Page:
Ida, you’re my hero! At 97 years young you are doing things that I can only hope to do in the prime of my life. As Lisa Ling chronicles your life in Our America I watched in awe as you ran the 100 meter dash alongside 20 year olds while breaking your own record. Your ability to stay mobile and live independently sets you apart from the general population, and most certainly your age group. After learning about the tragedies you have suffered—your husband’s death when your daughter was just a child and the death of your two sons to drug-related incidents—I wondered how you found resilience. Most of all, I wondered what set your health and physical endurance apart from other seniors.
After seeing your story, I couldn’t help but be reminded of a case study in Malcolm Gladwell’s Outliers that examines a community of Italian descent in Pennsylvania. Intrigued by an astounding low-level of disease, baffled researchers conducted a thorough analysis of the community. What they found led to even more confusion. This community didn’t follow the conventional healthy lifestyle patterns known to breed such a disease-free life. In fact, healthy diets weren’t apparent, obesity was prevalent, exercise was non-existent, smokers were common, and they ruled out any genetic rationale. What could make this community an outlier? Well, the researchers came to a peculiar discovery. This community’s unique health composition resulted from their physical and social environment which mirrored the village they descended from in Italy. Strong community bonds and extended family interactions translated into a level of happiness, health and well-being that is not as common in other communities.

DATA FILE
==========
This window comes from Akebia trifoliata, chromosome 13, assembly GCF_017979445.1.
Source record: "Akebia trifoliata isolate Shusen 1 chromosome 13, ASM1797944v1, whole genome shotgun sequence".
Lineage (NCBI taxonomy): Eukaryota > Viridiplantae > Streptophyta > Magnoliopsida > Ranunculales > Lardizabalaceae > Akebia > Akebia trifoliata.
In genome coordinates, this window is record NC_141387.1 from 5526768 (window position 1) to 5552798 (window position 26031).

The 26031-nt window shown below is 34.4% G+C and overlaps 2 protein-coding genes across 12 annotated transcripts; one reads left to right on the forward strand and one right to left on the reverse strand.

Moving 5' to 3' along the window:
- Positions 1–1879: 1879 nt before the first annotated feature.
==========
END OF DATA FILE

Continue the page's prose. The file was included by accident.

As I think back to Lisa Ling’s Our America and recall the other seniors she profiles, I noticed how most of the seniors are not like Ida. On the contrary, many are in fragile states, some with dementia, others bedridden. Although some of these seniors are being cared for by their family members, I see something different in Ida’s life. I see the village of this Italian community. Shelly, Ida’s daughter, fulfilled a crucial role by introducing her mother to running, while Ida’s extended family and community serve as constants in her life.
At Informing Change, through our experience evaluating community health initiatives, we too have seen the value of building community to collectively improve health outcomes that go beyond regular doctor visits and exams. In this case, Shelly did that for Ida. Shelly designed a healthy environment for Ida where her age and physical location didn’t matter. As proven in a small town in Pennsylvania, this can be the healthiest attribute for any age.